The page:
Saturday, May 6, 2017
India has long had draconian rules regarding the sale and consumption of alcohol (liquor). Drunk driving accounts for many deaths in India and heavy drinking by men who then abuse their wives and children is a major issue within the country. So it is understandable that they want to try and curb the consumption of alcohol. But invariably laws created to resolve a local problem are affecting the tourist industry.
Kerala has been trying to tackle the situation for a long time and two years ago introduced a law that meant only 5 star hotels could hold a full alcohol licence. Beer and wine licences were available for 3 and 4 star hotels. Below 3 star no licence was allowed. Some hotels (eg Marari Beach Resort) went through the process of upgrading to 5 star in order to be able to offer their customers a full range of drinks.
Now the Supreme Court in Delhi have come up with a law banning the sale of alcohol within 500m of a highway. Originally everyone thought that the ban was on the liquor shops and vendors that operate right beside the main roads – this did not seem unreasonable. But then a last minute shock announcement meant that all outlets including hotels would be affected.
We were not unduly worried because few of our customers select hotels on the side of a main road or highway. But we have now discovered that many road are classed as ‘highways’ and some of our customers’ favourite hotels are affected. The small road off the National Highway that winds its way through a village and past a temple that leads to Marari Beach Resort is a highway and that hotel has now lost its licence! Also the small ‘no through road’ that runs from Kumily through Thekkady and into Periyar National Park is considered to be a highway and resorts such as Spice Village and Cardamom County have lost their licences. Even the Aranya Nivas Hotel inside the park has lost its licence!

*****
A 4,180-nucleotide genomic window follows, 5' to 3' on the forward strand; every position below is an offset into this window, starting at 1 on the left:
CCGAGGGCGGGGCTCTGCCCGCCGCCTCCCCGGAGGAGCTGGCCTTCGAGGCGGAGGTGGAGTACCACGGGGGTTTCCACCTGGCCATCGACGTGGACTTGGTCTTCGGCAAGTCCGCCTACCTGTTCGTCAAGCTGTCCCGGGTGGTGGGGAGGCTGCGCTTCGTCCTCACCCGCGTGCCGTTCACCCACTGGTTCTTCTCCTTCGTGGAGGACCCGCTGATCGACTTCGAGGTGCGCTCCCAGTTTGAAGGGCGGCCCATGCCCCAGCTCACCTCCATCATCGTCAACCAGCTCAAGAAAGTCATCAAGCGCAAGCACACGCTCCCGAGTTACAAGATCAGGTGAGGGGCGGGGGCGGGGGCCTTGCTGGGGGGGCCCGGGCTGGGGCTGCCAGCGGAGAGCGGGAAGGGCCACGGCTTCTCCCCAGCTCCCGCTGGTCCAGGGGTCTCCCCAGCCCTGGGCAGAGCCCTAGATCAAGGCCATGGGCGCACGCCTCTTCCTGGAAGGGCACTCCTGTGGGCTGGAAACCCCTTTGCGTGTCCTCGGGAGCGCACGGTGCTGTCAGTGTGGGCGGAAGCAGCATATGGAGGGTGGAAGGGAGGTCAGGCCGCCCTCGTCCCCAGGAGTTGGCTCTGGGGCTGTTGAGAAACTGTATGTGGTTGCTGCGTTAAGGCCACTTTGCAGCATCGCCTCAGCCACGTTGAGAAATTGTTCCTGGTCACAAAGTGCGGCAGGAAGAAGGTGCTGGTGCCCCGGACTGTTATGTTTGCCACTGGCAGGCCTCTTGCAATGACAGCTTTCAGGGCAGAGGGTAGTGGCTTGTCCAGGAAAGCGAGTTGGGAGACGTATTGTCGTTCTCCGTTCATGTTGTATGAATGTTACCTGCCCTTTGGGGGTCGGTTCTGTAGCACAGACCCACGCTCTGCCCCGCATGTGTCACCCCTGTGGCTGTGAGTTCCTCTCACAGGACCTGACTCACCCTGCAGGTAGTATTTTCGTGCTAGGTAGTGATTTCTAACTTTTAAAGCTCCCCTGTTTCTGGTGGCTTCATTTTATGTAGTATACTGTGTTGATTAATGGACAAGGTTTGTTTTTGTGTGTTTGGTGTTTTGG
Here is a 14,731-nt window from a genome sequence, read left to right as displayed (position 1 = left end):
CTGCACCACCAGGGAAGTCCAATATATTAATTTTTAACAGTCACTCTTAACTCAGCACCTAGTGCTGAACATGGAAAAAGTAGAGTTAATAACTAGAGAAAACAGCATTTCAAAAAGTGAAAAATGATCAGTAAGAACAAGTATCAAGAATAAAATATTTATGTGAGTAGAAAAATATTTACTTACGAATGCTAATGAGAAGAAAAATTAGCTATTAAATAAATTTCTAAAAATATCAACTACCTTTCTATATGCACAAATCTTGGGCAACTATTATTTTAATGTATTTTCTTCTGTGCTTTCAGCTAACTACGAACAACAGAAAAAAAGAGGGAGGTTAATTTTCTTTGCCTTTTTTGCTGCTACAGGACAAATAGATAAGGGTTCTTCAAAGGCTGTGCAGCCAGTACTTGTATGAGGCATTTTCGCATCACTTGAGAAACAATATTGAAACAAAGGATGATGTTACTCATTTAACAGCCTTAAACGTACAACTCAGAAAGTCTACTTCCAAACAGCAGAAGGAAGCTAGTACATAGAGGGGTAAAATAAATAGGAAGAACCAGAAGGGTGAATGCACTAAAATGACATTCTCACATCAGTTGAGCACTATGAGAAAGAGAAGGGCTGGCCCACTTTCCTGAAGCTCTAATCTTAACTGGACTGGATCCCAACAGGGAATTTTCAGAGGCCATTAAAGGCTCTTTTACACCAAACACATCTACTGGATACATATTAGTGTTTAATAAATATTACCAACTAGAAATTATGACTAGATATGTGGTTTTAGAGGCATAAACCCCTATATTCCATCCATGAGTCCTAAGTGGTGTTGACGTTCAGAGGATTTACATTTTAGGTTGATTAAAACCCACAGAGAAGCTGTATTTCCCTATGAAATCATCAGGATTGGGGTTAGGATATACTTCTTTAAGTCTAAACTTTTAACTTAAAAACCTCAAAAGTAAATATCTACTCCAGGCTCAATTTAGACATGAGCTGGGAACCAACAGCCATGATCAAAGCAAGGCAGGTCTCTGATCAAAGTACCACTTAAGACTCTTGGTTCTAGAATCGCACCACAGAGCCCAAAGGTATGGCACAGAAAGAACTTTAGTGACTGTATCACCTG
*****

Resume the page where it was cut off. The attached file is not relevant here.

The travel/hotel industry is obviously doing everything it can to resolve this issue. Hugh amounts of money and jobs will be lost if this situation cannot be resolved. In the meantime individual bar owners are doing what they can to reverse the ban on their own properties (such as blocking the front door and making the back door the main entrance if it is more than 500m from the road). The individual Indian states are also doing what they can – many state highways may be reclassified a roads.
The situation is therefore fluid and until things settle it will not be possible for us to tell our customers what the licence situation will be for each accommodation used on their holiday.
Posted by KeralaConnectionsUpdates at 2:50 AM